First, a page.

The prison was inspected in December 2018, the full reports can be read at the Ministry of Justice web site, just follow the links below. In their latest report the inspectors said:
HMYOI Cookham Wood, near Rochester, is a young offender institution holding up to 188 boys between the ages of 15 and 18. At the time of our inspection in December 2018, 165 young people were being held in mostly new accommodation that had been rebuilt in recent years. We last inspected the institution in late 2017 and seek to inspect facilities holding young people annually.
We found Cookham Wood to be a largely settled facility despite the challenges of holding a group of young people with complex needs, a significant minority of whom were facing quite considerable sentences for serious offences. Our overall assessment of outcomes, however, was that they remained insufficiently good in safety, purposeful activity and resettlement, but reasonably good in care. These were the same assessments we made in 2017, although we did identify improvement within the bands of our marking system. Disappointingly, we also found that the institution had achieved only half the recommendations we made in 2017.
Cookham Wood received young people from across southern England. Too many arrived late in the evening which did not help reception and risk assessment processes, although, in general, young people were received and inducted to a reasonable standard.
Safeguarding procedures were in place but referral arrangements to the local authority designated officer needed to be quicker and more consistently applied. Self-harm among young people remained low and those who needed support told us they felt well cared for. Access to regime provision for a small number who were isolating themselves, however, needed to be better.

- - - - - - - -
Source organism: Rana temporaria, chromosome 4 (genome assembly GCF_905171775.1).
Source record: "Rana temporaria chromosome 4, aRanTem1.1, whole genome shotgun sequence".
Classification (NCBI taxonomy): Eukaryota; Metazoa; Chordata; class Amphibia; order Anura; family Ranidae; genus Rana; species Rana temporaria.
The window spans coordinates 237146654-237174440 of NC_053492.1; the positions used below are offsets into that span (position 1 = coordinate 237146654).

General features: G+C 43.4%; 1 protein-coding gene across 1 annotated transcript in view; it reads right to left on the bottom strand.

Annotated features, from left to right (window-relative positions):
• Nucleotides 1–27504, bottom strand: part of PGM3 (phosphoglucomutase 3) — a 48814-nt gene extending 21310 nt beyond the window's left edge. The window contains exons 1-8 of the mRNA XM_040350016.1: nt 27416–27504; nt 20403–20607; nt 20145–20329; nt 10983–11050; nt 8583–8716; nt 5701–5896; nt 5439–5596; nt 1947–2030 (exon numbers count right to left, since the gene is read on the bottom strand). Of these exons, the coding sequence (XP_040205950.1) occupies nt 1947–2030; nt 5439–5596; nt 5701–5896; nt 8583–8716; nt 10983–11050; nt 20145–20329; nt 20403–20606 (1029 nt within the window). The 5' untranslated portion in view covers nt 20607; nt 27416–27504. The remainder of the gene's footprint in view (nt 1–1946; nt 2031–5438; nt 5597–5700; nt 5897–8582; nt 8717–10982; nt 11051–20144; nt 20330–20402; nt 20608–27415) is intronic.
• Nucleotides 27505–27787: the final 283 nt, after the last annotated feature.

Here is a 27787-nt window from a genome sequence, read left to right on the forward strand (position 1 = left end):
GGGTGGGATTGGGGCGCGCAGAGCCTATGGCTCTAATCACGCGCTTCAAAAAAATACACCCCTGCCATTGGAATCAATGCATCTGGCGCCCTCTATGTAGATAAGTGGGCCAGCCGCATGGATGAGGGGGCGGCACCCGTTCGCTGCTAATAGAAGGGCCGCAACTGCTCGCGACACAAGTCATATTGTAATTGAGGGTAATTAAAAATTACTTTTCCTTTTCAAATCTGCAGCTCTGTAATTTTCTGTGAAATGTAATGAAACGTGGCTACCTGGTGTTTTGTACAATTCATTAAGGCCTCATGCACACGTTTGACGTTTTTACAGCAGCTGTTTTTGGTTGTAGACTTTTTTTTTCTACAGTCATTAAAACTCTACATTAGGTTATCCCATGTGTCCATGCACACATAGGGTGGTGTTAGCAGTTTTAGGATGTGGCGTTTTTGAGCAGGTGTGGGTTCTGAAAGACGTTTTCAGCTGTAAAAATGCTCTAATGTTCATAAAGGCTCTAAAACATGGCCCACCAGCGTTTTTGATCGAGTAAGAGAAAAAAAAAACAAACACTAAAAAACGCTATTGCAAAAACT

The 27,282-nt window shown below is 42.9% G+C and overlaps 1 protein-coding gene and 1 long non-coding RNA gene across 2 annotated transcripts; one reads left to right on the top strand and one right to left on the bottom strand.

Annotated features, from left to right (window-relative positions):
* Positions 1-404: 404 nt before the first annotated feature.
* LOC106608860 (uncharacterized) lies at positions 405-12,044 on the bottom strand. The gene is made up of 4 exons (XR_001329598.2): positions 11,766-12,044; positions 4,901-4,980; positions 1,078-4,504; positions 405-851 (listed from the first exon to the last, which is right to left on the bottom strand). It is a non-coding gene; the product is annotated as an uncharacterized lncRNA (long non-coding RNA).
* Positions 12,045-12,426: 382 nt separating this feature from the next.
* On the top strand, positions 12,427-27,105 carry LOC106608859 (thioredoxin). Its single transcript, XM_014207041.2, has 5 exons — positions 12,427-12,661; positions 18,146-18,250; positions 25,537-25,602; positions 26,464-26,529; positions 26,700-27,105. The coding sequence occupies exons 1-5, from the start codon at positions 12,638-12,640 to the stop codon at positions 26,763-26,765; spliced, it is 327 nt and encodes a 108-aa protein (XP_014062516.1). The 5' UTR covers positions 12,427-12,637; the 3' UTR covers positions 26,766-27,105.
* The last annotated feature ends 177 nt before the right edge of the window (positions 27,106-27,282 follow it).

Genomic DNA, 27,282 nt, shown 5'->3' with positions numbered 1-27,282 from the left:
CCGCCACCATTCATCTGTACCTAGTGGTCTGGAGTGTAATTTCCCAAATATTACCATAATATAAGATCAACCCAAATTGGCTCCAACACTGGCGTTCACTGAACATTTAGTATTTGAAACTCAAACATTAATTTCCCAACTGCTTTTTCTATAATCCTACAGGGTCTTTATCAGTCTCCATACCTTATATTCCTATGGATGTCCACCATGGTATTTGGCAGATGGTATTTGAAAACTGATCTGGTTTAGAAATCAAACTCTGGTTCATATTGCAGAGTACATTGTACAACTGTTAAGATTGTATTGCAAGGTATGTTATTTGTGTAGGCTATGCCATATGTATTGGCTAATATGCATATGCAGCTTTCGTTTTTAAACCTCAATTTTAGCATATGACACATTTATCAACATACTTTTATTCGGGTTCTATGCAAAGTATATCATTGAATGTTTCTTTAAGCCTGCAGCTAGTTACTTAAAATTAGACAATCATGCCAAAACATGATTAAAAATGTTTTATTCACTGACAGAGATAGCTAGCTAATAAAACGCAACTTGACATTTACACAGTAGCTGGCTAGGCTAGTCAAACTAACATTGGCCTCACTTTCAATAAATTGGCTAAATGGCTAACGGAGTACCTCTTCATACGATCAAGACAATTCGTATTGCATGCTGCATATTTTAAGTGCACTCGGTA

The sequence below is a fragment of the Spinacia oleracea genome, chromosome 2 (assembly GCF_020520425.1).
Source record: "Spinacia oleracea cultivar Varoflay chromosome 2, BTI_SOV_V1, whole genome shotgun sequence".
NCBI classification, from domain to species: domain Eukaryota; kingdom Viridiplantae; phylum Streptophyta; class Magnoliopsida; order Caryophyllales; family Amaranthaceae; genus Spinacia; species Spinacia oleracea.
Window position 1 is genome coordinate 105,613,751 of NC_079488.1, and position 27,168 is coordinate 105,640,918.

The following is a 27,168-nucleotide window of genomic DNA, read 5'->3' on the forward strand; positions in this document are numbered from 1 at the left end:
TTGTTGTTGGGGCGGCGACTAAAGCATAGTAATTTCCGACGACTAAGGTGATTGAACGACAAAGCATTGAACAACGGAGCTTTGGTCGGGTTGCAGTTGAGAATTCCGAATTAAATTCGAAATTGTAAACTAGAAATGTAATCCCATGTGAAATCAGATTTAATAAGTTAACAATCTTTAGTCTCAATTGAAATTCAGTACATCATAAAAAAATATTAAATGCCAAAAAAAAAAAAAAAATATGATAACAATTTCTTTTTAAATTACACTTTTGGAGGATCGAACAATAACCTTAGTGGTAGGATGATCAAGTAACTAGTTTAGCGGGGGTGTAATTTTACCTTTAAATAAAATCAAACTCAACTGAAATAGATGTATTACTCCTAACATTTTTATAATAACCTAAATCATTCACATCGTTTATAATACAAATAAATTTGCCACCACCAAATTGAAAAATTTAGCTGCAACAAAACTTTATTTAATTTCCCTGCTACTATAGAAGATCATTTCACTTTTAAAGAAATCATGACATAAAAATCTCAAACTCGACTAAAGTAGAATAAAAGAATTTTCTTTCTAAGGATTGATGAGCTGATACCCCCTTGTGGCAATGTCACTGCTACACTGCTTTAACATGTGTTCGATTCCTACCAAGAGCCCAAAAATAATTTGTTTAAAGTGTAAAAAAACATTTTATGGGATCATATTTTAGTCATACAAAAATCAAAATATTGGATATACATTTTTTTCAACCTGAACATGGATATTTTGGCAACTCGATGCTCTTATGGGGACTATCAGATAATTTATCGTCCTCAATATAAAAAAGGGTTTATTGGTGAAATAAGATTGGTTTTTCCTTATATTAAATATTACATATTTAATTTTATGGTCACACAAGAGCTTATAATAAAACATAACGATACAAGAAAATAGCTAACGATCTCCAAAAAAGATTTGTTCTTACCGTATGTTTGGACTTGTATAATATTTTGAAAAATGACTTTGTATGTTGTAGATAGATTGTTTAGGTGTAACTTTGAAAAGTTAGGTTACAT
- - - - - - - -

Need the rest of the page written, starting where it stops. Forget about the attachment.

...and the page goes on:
Behaviour management arrangements mostly sought to incentivise young people, but we did see some poor behaviour go unchallenged by staff, and some inconsistencies in the application of reward schemes which undermined their legitimacy. Some aspects of procedural security were cumbersome. It was undoubtedly the case that complex and dynamic keep-apart restrictions that sought to keep numerous individuals away from each other had a serious detrimental impact on the services provided to young people and arguably the culture of the institution.
To illustrate this point, some young people, because of keep-apart restrictions, spent almost as much time each day being escorted to and from activity as they did in the activity. While the reasons for this approach were clear in terms of protecting individuals, there needed, in our view, to be some new thinking about how to challenge this restrictive culture and the causes of it.
In our survey of young people, about 10% told us they felt unsafe, which was much lower than at the last inspection. Work to resolve conflict and reduce violence was taking place, with several initiatives showing promise. Levels of violence, however, remained high, despite some encouraging reduction in recent months. About two-thirds of young people indicated to us that they had been subject to use of force but records suggested much was comparatively low level. Conditions in the old segregation unit remained poor and in our view its use should be discontinued. The Bridge landing also held young people who were being kept apart. Facilities and interventions on this unit were better, but young people held there were locked in their cells for too long.